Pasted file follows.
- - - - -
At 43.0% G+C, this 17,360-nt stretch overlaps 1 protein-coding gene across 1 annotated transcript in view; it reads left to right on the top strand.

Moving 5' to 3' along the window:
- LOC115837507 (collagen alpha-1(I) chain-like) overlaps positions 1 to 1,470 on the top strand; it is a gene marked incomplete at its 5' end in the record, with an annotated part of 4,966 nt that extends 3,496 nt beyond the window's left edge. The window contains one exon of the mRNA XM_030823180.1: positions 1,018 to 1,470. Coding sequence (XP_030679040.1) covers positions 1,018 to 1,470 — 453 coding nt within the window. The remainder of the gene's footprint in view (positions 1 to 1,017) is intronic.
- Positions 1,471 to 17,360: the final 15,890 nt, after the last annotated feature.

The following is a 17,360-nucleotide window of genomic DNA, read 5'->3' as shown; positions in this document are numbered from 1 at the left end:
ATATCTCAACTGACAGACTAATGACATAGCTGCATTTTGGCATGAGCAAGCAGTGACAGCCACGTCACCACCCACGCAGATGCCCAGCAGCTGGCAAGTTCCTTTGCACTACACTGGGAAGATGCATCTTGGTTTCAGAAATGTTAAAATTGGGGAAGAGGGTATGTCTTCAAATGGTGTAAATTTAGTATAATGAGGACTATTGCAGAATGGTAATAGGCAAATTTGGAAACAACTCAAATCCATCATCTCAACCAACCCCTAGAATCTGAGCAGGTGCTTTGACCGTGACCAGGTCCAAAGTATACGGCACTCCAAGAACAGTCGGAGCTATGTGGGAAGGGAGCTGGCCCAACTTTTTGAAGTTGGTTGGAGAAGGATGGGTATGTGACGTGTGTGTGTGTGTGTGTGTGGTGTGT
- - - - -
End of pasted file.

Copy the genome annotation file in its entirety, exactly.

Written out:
At 43.0% G+C, this 17,360-nt stretch overlaps 1 protein-coding gene across 1 annotated transcript in view; it reads left to right on the top strand.

Moving 5' to 3' along the window:
- LOC115837507 (collagen alpha-1(I) chain-like) overlaps positions 1 to 1,470 on the top strand; it is a gene marked incomplete at its 5' end in the record, with an annotated part of 4,966 nt that extends 3,496 nt beyond the window's left edge. The window contains one exon of the mRNA XM_030823180.1: positions 1,018 to 1,470. Coding sequence (XP_030679040.1) covers positions 1,018 to 1,470 — 453 coding nt within the window. The remainder of the gene's footprint in view (positions 1 to 1,017) is intronic.
- Positions 1,471 to 17,360: the final 15,890 nt, after the last annotated feature.

The following is a 17,360-nucleotide window of genomic DNA, read 5'->3' as shown; positions in this document are numbered from 1 at the left end:
ATATCTCAACTGACAGACTAATGACATAGCTGCATTTTGGCATGAGCAAGCAGTGACAGCCACGTCACCACCCACGCAGATGCCCAGCAGCTGGCAAGTTCCTTTGCACTACACTGGGAAGATGCATCTTGGTTTCAGAAATGTTAAAATTGGGGAAGAGGGTATGTCTTCAAATGGTGTAAATTTAGTATAATGAGGACTATTGCAGAATGGTAATAGGCAAATTTGGAAACAACTCAAATCCATCATCTCAACCAACCCCTAGAATCTGAGCAGGTGCTTTGACCGTGACCAGGTCCAAAGTATACGGCACTCCAAGAACAGTCGGAGCTATGTGGGAAGGGAGCTGGCCCAACTTTTTGAAGTTGGTTGGAGAAGGATGGGTATGTGACGTGTGTGTGTGTGTGTGTGTGGTGTGT